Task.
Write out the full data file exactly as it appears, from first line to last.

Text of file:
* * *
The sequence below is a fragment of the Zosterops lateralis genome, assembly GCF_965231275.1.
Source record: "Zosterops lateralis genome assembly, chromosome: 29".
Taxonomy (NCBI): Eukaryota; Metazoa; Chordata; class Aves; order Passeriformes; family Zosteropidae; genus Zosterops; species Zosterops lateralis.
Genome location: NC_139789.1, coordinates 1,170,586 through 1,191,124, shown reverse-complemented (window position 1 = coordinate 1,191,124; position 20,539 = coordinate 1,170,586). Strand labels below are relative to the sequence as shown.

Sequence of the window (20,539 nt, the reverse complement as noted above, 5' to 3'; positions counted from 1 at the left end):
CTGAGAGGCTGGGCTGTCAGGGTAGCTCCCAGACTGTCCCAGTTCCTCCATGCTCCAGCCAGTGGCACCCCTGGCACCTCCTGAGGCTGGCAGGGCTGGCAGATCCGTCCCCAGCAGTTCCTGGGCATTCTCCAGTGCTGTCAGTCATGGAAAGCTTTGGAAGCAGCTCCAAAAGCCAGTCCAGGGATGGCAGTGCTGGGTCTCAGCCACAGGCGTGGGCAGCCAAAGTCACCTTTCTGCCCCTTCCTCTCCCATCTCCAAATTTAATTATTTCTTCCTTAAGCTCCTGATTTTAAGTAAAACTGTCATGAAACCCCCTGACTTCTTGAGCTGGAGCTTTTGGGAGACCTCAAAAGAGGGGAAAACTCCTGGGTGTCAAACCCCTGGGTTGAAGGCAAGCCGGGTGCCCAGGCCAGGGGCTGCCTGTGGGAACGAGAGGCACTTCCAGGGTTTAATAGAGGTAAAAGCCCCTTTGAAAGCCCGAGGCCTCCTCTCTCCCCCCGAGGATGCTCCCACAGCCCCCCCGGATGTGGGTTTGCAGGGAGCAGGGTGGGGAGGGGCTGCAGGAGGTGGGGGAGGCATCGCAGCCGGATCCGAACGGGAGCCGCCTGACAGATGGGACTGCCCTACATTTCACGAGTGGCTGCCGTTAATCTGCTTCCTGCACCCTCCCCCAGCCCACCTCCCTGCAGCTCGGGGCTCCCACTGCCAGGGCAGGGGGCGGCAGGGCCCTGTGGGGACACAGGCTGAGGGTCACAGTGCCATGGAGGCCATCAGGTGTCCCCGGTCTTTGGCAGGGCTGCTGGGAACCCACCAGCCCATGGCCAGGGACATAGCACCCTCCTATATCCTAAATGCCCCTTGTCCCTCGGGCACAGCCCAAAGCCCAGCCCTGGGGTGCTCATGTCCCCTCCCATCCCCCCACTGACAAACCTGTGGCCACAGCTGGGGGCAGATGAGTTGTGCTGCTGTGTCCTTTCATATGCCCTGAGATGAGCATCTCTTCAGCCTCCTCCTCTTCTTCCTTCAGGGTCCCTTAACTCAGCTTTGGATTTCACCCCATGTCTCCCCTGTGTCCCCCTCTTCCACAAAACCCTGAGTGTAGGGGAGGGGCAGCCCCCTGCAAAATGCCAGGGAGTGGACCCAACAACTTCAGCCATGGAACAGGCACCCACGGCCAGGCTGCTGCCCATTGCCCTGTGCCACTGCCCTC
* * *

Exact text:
The sequence below is a fragment of the Zosterops lateralis genome, assembly GCF_965231275.1.
Source record: "Zosterops lateralis genome assembly, chromosome: 29".
Taxonomy (NCBI): Eukaryota; Metazoa; Chordata; class Aves; order Passeriformes; family Zosteropidae; genus Zosterops; species Zosterops lateralis.
Genome location: NC_139789.1, coordinates 1,170,586 through 1,191,124, shown reverse-complemented (window position 1 = coordinate 1,191,124; position 20,539 = coordinate 1,170,586). Strand labels below are relative to the sequence as shown.

Sequence of the window (20,539 nt, the reverse complement as noted above, 5' to 3'; positions counted from 1 at the left end):
CTGAGAGGCTGGGCTGTCAGGGTAGCTCCCAGACTGTCCCAGTTCCTCCATGCTCCAGCCAGTGGCACCCCTGGCACCTCCTGAGGCTGGCAGGGCTGGCAGATCCGTCCCCAGCAGTTCCTGGGCATTCTCCAGTGCTGTCAGTCATGGAAAGCTTTGGAAGCAGCTCCAAAAGCCAGTCCAGGGATGGCAGTGCTGGGTCTCAGCCACAGGCGTGGGCAGCCAAAGTCACCTTTCTGCCCCTTCCTCTCCCATCTCCAAATTTAATTATTTCTTCCTTAAGCTCCTGATTTTAAGTAAAACTGTCATGAAACCCCCTGACTTCTTGAGCTGGAGCTTTTGGGAGACCTCAAAAGAGGGGAAAACTCCTGGGTGTCAAACCCCTGGGTTGAAGGCAAGCCGGGTGCCCAGGCCAGGGGCTGCCTGTGGGAACGAGAGGCACTTCCAGGGTTTAATAGAGGTAAAAGCCCCTTTGAAAGCCCGAGGCCTCCTCTCTCCCCCCGAGGATGCTCCCACAGCCCCCCCGGATGTGGGTTTGCAGGGAGCAGGGTGGGGAGGGGCTGCAGGAGGTGGGGGAGGCATCGCAGCCGGATCCGAACGGGAGCCGCCTGACAGATGGGACTGCCCTACATTTCACGAGTGGCTGCCGTTAATCTGCTTCCTGCACCCTCCCCCAGCCCACCTCCCTGCAGCTCGGGGCTCCCACTGCCAGGGCAGGGGGCGGCAGGGCCCTGTGGGGACACAGGCTGAGGGTCACAGTGCCATGGAGGCCATCAGGTGTCCCCGGTCTTTGGCAGGGCTGCTGGGAACCCACCAGCCCATGGCCAGGGACATAGCACCCTCCTATATCCTAAATGCCCCTTGTCCCTCGGGCACAGCCCAAAGCCCAGCCCTGGGGTGCTCATGTCCCCTCCCATCCCCCCACTGACAAACCTGTGGCCACAGCTGGGGGCAGATGAGTTGTGCTGCTGTGTCCTTTCATATGCCCTGAGATGAGCATCTCTTCAGCCTCCTCCTCTTCTTCCTTCAGGGTCCCTTAACTCAGCTTTGGATTTCACCCCATGTCTCCCCTGTGTCCCCCTCTTCCACAAAACCCTGAGTGTAGGGGAGGGGCAGCCCCCTGCAAAATGCCAGGGAGTGGACCCAACAACTTCAGCCATGGAACAGGCACCCACGGCCAGGCTGCTGCCCATTGCCCTGTGCCACTGCCCTC